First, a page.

Lynda Obst is one of the most prolific female producers in the film industry. Her hit films including Flashdance, The Fisher King, Sleepless In Seattle, One Fine Day, Contact, Hope Floats, and How to Lose A Guy In Ten Days, have received critical acclaim, and combined have amassed two Oscar wins, an additional eleven Oscar nominations, four Golden Globe wins and an additional eleven Golden Globe nominations. Her mini-series The 60's also received three Emmy nominations. She is an Executive Producer on TVLAND's Hot in Cleveland, which garnered two SAG Award nominations and one win for star Betty White. She is currently actively developing and producing both features and television and has a deal at Sony Pictures Television.
Obst is also a well-known commentator and best selling author, frequently writing and speaking about both the industry and issues surrounding women in entertainment. Her non-fiction book: Hello He Lied: And Other Truths from the Hollywood Trenches debuted at #1 on the LA Times Best Seller list, where it stayed for 10 weeks and turned into an industry classic, later to be adapted into a documentary for AMC. She has given seminars on the film industry around the world, and has been a moderator and speaker at the annual LA Times Festival of Books.
Lynda grew up in suburban New York, received her Bachelor's degree from Pomona College, and studied Philosophy in the graduate program at Columbia University. After Columbia, she began her film and journalism career as the editor/author of The Rolling Stone History of the Sixties. She then became an editor at New York Times Magazine, where she covered such diverse topics as science, philosophy, and publishing.
Obst was recruited to Hollywood by Peter Guber, for whom she developed Flashdance, Clue, and Contact. In 1982 she joined The Geffen Company, where she was mentored by David Geffen and worked on Risky Business and After Hours. Thereafter, she left to partner with producer Debra Hill, forming Hill/Obst Productions at Paramount Pictures. They soon made the iconic teen pic Adventures in Babysitting and went on to produce Terry Gilliam's Oscar® nominated The Fisher King, starring Robin Williams and Jeff Bridges.
Obst began her solo-producing career in 1989, with a deal at Columbia Pictures where she produced Nora Ephron's directing debut, This Is My Life, and executive produced Ephron's second film, Sleepless in Seattle. Obst then moved to Fox where she produced The Siege, starring Denzel Washington, Bruce Willis and Annette Bening, Hope Floats, starring Sandra Bullock and Harry Connick Jr., One Fine Day, starring Michelle Pfeiffer and George Clooney, and Someone Like You, starring Ashley Judd and Hugh Jackman. One of the projects that Lynda first developed came to fruition in 1997, when she executive produced Contact for Warner Bros., directed by Robert Zemeckis and starring Jodie Foster. Lynda then moved back to Paramount Pictures, where she produced such films as How to Lose a Guy in 10 Days, starring Kate Hudson and Matthew McConaughey, and Abandon, the directing debut of Academy-Award® winner Stephen Gaghan. Lynda didn't limit herself to the big screen. She also executive produced NBC's Emmy Nominated, two-part miniseries The 60s, which broke ratings records and featured a best-selling soundtrack. Her most recent film was the Warner Bros. release of Ricky Gervais/Matthew Robinson's directorial debut The Invention of Lying, starring Gervais and Jennifer Garner. Obst has since added a television division to her company and she is now an Executive Producer on TVLAND's SAG Award-winning Hot in Cleveland.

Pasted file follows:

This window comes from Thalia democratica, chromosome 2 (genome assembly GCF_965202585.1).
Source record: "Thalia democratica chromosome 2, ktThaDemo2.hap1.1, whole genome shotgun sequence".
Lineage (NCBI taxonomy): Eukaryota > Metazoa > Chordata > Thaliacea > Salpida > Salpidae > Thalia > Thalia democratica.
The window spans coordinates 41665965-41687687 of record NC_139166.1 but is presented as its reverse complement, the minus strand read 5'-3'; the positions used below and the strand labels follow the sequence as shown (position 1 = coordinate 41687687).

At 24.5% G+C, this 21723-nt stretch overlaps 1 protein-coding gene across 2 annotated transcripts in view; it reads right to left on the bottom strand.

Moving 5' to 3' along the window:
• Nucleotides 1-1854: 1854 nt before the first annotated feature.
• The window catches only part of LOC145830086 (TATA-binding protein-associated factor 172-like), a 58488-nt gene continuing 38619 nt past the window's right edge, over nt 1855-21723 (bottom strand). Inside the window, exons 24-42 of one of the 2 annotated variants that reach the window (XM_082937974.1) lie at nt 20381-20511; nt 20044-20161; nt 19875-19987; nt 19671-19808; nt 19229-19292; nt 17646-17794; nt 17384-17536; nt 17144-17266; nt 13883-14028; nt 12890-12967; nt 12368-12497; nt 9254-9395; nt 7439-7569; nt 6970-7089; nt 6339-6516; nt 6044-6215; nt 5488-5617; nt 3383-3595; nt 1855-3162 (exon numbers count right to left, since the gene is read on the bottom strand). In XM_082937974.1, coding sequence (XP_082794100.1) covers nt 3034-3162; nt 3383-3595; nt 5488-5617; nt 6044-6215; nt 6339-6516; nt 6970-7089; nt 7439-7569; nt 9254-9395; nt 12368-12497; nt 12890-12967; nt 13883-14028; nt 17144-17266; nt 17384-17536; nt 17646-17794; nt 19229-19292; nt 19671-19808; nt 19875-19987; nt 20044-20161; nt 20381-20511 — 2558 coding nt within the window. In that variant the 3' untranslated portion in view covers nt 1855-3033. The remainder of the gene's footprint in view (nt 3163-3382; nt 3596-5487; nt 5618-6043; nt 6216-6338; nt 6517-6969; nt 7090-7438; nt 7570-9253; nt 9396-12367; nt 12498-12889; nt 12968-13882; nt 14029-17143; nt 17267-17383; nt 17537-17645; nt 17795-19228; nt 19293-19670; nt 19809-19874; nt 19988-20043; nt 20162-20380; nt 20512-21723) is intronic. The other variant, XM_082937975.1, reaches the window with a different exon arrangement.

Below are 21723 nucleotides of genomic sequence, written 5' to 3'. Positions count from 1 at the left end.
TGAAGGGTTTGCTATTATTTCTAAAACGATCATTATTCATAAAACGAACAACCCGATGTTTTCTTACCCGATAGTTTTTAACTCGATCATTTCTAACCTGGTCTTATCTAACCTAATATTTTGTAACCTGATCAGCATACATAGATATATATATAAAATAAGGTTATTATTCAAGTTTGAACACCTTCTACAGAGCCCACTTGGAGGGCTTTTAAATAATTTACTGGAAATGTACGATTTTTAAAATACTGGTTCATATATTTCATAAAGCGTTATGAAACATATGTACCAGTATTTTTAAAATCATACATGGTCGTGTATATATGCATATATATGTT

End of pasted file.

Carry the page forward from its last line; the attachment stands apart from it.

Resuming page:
In April 2010, Obst's work as writer, producer and mentor earned her the inaugural We Empower Together Award, celebrating a woman in media who is changing the way the world sees women. Lynda is also a recipient of the Women in Film Crystal, the 1st Polly Platt Award as well as The Blaisdell Distinguished Alumni Award from Pomona College.
Lynda Obst Productions
10202 West Washington Blvd.
Astaire Bldg. Ste 1000
Culver City, CA 90232
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In almost two decades in Hollywood, I have learned that our work
is most meaningful when we make movies about things that move us,
provoke us, inspire us, or engage and compel us. If the products
of our efforts reach the screen, the bookstore, the public in any
way – regardless of whether they are hits or flops –
and if they have some kernel that only we could have provided, it
will have all been for something worthwhile.
On a more personal level, my most satisfying
work has been the impact on -- and collaboration with -- aspiring
and up-and-coming filmmakers that I have had the good fortune to
have helped, sometimes without my even knowing it. I rediscover
the pleasure in my work each time someone I meet tells me that my
books, articles, or lectures, reached them in some way; that I may
have helped another bright light shine. This is the impulse behind
this Web site.
I hope this site empowers you in even the
smallest of ways.
Thanks for visiting. I welcome your feedback.